Florence, Italy – 16-17 May 2015
Open frameworks: from service to cloud
Free and Open Source Software (FOSS) has had a disruptive effect on the commercial software industry and the ways that organizations and individuals create, distribute, acquire and use software and software-based services. In addition to the many standalone FOSS projects, FOSS is at the heart of modern network-based computing infrastructures and can be found in the vast majority of applications that run in these environments.
Springer Verlag by way of its incompetence to properly edit manuscripts has been a royal pain in my butt for a long-time. In the most egregious example, one of their editors changed the title of what was a crowning paper of many years of research work. He turned “open source” into “open course”, completely altering the focus of the paper as suggested by the title. I was not given a final proof-reading chance after that change and only found out about it when I saw the paper on their website. When I complained, Springer steadfastly refused to change the title to the correct original wording and only filed an Erratum that everybody thereafter of course ignored.
Abstract: Detecting and understanding changes between document revisions is an important task. The acquired knowledge can be used to classify the nature of a new document revision or to support a human editor in the review process. While purely textual change detection algorithms offer fine-grained results, they do not understand the syntactic meaning of a change. By representing structured text documents as XML documents we can apply tree-to-tree correction algorithms to identify the syntactic nature of a change. Many algorithms for change detection in XML documents have been propsed but most of them focus on the intricacies of generic XML data and emphasize speed over the quality of the result. Structured text requires a change detection algorithm to pay close attention to the content in text nodes, however, recent algorithms treat text nodes as black boxes. We present an algorithm that combines the advantages of the purely textual approach with the advantages of tree-to-tree change detection by redistributing text from non-over-lapping common substrings to the nodes of the trees. This allows us to not only spot changes in the structure but also in the text itself, thus achieving higher quality and a fine-grained result in linear time on average. The algorithm is evaluated by applying it to the corpus of structured text documents that can be found in the English Wikipedia.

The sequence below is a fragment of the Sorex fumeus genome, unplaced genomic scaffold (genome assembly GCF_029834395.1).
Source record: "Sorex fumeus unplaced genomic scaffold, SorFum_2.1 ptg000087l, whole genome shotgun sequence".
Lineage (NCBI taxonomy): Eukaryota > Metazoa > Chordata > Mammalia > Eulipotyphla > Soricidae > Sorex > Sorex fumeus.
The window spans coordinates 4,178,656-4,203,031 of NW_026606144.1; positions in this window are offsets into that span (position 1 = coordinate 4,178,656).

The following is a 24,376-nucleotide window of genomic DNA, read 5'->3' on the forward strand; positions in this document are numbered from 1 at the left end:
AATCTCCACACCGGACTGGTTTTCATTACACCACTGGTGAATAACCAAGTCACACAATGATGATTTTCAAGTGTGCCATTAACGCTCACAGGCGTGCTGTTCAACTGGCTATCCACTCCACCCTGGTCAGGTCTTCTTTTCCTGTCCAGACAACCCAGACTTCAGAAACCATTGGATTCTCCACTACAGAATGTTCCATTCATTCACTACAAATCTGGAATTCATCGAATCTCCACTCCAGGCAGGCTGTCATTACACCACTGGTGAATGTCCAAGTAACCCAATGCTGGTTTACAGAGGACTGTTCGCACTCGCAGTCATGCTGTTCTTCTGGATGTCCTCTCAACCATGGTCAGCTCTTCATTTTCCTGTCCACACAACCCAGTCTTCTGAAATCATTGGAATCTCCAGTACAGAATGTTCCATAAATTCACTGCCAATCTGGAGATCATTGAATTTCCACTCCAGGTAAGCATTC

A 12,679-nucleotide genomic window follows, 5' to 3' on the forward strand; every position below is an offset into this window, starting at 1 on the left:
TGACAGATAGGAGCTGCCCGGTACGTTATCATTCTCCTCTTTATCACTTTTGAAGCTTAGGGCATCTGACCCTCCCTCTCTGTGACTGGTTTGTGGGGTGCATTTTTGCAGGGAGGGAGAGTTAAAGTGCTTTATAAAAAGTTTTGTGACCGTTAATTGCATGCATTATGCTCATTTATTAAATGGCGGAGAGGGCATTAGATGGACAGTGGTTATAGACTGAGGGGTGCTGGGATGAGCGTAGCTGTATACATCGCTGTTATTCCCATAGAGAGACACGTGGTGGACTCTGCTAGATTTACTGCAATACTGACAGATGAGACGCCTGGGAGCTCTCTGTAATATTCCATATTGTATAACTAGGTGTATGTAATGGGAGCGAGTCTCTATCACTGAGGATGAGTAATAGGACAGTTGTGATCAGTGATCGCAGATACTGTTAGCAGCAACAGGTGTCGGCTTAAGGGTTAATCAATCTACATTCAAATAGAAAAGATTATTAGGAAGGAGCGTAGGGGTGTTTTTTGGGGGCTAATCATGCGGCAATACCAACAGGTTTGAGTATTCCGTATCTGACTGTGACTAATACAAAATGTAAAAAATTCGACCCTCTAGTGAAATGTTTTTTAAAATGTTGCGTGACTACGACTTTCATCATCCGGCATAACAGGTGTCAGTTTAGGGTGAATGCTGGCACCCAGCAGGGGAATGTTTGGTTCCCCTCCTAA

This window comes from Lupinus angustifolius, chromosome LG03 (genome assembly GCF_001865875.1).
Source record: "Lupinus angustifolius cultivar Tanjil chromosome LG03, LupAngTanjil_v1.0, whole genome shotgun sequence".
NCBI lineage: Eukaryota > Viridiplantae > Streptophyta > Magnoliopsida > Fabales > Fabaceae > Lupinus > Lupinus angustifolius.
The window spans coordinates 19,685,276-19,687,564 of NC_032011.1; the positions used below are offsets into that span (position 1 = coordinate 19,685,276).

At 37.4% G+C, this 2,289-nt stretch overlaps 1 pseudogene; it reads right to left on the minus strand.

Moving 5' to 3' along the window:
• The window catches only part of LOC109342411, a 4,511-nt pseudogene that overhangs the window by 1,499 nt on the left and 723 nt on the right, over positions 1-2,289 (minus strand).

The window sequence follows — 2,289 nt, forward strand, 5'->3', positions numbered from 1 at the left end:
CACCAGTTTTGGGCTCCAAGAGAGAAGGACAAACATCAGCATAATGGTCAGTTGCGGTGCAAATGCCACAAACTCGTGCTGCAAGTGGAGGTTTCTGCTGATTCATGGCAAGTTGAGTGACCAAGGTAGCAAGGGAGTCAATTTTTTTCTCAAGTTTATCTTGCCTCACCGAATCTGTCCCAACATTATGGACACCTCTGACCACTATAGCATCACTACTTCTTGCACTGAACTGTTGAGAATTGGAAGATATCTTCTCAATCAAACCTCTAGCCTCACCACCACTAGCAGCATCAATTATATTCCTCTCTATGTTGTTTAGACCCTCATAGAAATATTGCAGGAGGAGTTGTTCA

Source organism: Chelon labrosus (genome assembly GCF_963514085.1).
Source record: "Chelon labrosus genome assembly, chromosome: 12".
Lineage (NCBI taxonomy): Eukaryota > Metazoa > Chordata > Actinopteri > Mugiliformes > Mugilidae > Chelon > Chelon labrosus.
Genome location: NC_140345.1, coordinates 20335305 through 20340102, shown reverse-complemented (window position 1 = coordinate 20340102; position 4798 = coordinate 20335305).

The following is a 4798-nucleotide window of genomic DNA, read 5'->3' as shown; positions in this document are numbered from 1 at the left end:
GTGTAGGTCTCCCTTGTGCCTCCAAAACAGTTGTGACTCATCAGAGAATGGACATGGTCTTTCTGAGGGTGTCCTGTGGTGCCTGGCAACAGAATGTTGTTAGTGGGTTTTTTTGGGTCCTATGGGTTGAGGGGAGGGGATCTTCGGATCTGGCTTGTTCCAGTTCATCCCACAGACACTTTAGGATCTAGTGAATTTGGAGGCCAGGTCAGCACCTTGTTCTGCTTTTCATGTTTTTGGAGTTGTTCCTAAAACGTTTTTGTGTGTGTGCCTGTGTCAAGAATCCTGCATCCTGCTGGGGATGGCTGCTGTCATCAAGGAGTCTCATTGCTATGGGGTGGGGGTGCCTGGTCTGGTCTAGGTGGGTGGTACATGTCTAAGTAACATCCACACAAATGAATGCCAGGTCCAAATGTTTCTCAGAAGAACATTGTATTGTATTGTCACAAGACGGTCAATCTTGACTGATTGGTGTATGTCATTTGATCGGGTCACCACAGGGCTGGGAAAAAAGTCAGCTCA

Keywords: XML, WOM, structured text, change detection, tree matching, tree differencing, tree similarity, tree-to-tree correction, diff
Reference: Hannes Dohrn, Dirk Riehle. “Fine-grained Change Detection in Structured Text Documents.” In Proceedings of the 2014 Symposium on Document Engineering (DocEng 2014). To appear.
The paper is available as a PDF file.
A German court ordered Uber to stop offering its taxi services (for now). The argument was as to be expected: Uber taxi drivers and cars are not fit for the job. This is definitely the right decision under the assumption that the German taxi approval rules make sense. Even if the court decision stands, this is not the end of Uber (nor Lyft nor AirBnB nor Wimdu as same or similar business model based companies).
I see two distinct innovations in Uber’s model:
- Higher service quality (mostly improved convenience) through the Uber app (and the system behind it)
- Lower costs of operations by utilizing drivers and cars who couldn’t or wouldn’t become taxi drivers
I think #1 is a justified and sustainable advantage: It just is easier to use an app rather than the phone and the more efficient and feedback-based system behind it. If Uber was a regular taxi service accessible through this app, it would already kill the market.